The Scary Thing in My Butt

Photo Credit: Exile on Ontario St via Compfight cc

Fear and uncertainty seem to be everywhere in 2016. With the upcoming US election, Brexit, increasing terrorism, gun violence, the Zika virus, global warming, and so many other things, some days feel like a little too much.

But recently, I learned about something dangerous and frightening that’d been lurking right inside my own body for some time.

In my rectum, to be precise.

It was a pre-cancerous polyp. A tubulovillous adenoma, if you want medical accuracy, but for me, it was enough to know that this growth had real potential to become malignant. And while I’m thrilled that it’s now gone, I also realize I may have dodged a bullet. Because even though I turned 50 two years ago, I was seriously dragging my heels on the colonoscopy issue.

Like so many other people—and I believe this applies more to women than men—I was fully aware that the American Cancer Society recommends getting your first colonoscopy when you turn 50, but I saw no reason to rush. After all, on paper, I’m not particularly high-risk. I’m not obese, I’m physically active, I don’t smoke or drink excessive amounts of alcohol, and I haven’t eaten red meat since I was a young teenager. Nor do I have a strong family history of colon cancer.

But to be honest, my reasons for procrastination were more about comfort, modesty, and convenience. I mean, who wants a camera up their ass? And then there’s that “horrific” prep we’ve all heard about. You know the one, where you drink a large container of laxative fluid, then poop for hours? Not only does that sound gross, but who has time for it? Right?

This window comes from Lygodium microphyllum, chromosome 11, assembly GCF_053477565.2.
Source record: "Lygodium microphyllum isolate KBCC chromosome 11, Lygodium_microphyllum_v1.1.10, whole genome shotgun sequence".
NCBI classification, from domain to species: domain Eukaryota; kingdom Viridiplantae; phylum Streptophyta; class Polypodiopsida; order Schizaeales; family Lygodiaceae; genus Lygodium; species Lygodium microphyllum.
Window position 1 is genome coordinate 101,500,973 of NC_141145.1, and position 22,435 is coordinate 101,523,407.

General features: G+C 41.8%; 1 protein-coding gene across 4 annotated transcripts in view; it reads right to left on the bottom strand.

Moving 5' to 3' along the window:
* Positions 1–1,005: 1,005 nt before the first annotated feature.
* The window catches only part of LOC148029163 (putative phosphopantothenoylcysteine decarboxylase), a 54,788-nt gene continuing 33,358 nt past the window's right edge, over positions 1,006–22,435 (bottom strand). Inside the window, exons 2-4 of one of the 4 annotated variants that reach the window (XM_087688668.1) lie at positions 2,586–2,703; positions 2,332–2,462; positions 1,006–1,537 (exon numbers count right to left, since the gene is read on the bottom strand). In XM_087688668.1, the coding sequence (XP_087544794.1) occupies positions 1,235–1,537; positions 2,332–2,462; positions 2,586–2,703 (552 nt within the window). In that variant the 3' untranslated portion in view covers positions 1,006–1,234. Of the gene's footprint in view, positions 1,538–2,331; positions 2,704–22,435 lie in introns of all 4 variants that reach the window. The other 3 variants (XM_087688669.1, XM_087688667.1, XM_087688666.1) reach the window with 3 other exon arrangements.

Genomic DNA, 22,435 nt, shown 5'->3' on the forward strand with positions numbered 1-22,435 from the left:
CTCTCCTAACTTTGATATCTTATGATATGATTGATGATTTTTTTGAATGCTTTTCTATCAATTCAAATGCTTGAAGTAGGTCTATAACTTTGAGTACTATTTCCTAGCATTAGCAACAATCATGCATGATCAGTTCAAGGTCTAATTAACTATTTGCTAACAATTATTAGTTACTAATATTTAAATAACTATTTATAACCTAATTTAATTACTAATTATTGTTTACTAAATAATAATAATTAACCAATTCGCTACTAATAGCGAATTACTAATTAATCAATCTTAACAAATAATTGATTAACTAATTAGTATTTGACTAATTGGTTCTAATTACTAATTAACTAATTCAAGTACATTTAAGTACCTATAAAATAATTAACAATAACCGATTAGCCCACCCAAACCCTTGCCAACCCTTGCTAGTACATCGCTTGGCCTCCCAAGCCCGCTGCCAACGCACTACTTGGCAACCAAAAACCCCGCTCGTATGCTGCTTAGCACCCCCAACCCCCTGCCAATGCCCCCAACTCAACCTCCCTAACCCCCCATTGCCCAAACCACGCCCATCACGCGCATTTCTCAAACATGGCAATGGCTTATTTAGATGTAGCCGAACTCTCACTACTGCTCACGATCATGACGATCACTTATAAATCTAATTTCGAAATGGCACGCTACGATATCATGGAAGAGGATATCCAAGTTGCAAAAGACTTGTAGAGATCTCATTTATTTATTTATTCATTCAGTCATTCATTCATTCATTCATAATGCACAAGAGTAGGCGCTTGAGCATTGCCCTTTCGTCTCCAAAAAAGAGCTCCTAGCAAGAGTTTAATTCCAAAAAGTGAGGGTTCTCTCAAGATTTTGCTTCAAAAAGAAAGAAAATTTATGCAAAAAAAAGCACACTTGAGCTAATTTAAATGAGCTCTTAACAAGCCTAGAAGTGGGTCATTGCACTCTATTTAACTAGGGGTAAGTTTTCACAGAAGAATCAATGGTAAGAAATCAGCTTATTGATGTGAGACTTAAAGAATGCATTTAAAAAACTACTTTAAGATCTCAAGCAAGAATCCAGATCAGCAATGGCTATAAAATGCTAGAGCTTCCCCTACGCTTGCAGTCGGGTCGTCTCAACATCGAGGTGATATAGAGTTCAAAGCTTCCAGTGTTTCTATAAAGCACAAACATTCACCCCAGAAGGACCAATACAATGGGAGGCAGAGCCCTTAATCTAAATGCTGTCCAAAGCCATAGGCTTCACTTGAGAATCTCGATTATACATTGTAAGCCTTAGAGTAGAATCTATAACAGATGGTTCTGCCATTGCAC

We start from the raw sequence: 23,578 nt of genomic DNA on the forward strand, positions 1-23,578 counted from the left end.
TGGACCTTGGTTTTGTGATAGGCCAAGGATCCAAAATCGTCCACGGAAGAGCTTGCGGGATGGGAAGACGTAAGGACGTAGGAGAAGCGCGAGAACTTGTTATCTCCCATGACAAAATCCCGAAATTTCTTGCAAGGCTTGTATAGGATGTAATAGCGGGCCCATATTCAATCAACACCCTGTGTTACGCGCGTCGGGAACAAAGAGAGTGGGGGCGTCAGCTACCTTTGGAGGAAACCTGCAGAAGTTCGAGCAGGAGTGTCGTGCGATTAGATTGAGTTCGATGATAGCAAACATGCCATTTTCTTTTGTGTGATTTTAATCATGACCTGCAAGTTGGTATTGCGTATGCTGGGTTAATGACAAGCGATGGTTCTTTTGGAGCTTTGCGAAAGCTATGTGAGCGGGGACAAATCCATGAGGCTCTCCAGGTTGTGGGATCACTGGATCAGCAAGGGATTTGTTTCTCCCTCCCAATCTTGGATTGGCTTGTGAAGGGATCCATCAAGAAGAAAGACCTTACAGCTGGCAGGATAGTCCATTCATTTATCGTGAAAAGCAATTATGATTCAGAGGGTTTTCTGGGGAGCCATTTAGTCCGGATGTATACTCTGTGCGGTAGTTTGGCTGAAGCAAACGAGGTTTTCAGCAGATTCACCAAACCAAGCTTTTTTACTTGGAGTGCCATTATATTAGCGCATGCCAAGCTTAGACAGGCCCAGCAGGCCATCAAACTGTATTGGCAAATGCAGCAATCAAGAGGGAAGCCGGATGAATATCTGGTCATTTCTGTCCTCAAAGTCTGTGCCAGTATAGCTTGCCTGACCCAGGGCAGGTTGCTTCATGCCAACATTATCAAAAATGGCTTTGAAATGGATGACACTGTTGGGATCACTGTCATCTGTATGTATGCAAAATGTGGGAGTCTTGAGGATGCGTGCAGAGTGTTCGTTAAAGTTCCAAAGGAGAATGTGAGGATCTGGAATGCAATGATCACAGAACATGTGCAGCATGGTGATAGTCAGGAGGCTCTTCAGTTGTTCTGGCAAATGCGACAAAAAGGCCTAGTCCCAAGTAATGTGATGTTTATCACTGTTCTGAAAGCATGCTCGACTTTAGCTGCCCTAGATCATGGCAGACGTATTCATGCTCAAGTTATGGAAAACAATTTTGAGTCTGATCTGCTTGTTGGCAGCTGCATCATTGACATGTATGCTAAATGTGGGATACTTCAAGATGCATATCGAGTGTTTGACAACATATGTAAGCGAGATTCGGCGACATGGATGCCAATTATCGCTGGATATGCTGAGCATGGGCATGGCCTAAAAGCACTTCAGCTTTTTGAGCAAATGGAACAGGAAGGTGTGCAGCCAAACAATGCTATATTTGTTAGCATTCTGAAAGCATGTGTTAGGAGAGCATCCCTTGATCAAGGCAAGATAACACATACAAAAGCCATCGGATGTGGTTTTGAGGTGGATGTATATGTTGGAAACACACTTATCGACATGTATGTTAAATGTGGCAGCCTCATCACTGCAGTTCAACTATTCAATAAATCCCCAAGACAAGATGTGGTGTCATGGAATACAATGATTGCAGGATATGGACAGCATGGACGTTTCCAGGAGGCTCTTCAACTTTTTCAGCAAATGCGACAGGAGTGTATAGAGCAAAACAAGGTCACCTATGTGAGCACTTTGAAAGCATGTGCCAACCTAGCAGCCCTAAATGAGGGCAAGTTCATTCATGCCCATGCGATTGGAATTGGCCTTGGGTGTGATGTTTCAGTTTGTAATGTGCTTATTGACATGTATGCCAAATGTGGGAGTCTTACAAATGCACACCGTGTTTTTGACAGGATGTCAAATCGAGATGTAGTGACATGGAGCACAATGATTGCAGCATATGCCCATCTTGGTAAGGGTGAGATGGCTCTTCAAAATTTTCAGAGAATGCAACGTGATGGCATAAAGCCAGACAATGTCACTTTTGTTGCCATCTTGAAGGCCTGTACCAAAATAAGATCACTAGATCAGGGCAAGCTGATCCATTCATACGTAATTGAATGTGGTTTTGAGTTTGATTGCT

Well, let me tell you, it’s not so bad. Not bad at all, really, and nothing like the urban myth it’s become.

I’m sorry, but right now, I’m a little pissed off at the overly dramatic people who bitch and moan about their colonoscopy prep. No, it’s not a party, but getting this thing done can seriously save your life.

Here’s something I didn’t quite understand until recently: If you go for regular screenings, most polyps can be found and removed before they have a chance to turn into cancer. Think about that. Sort of makes the colonoscopy a no-brainer, doesn’t it? And yet, colon cancer will kill 50,000 people in the US this year.

Still feeling nervous or freaked out about going for one? Let me tell you how it went for me.

The day before the procedure, I consumed nothing but clear fluids and avoided anything red in color. Was I hungry? Sure, but it was only one day! I realize this is more difficult for people with health issues, but for many of us, not eating for a day is simply a first world problem. I drank a lot of apple juice and seltzer, made some lemon Jell-O, and had a few cups of tea without milk. I was perfectly fine.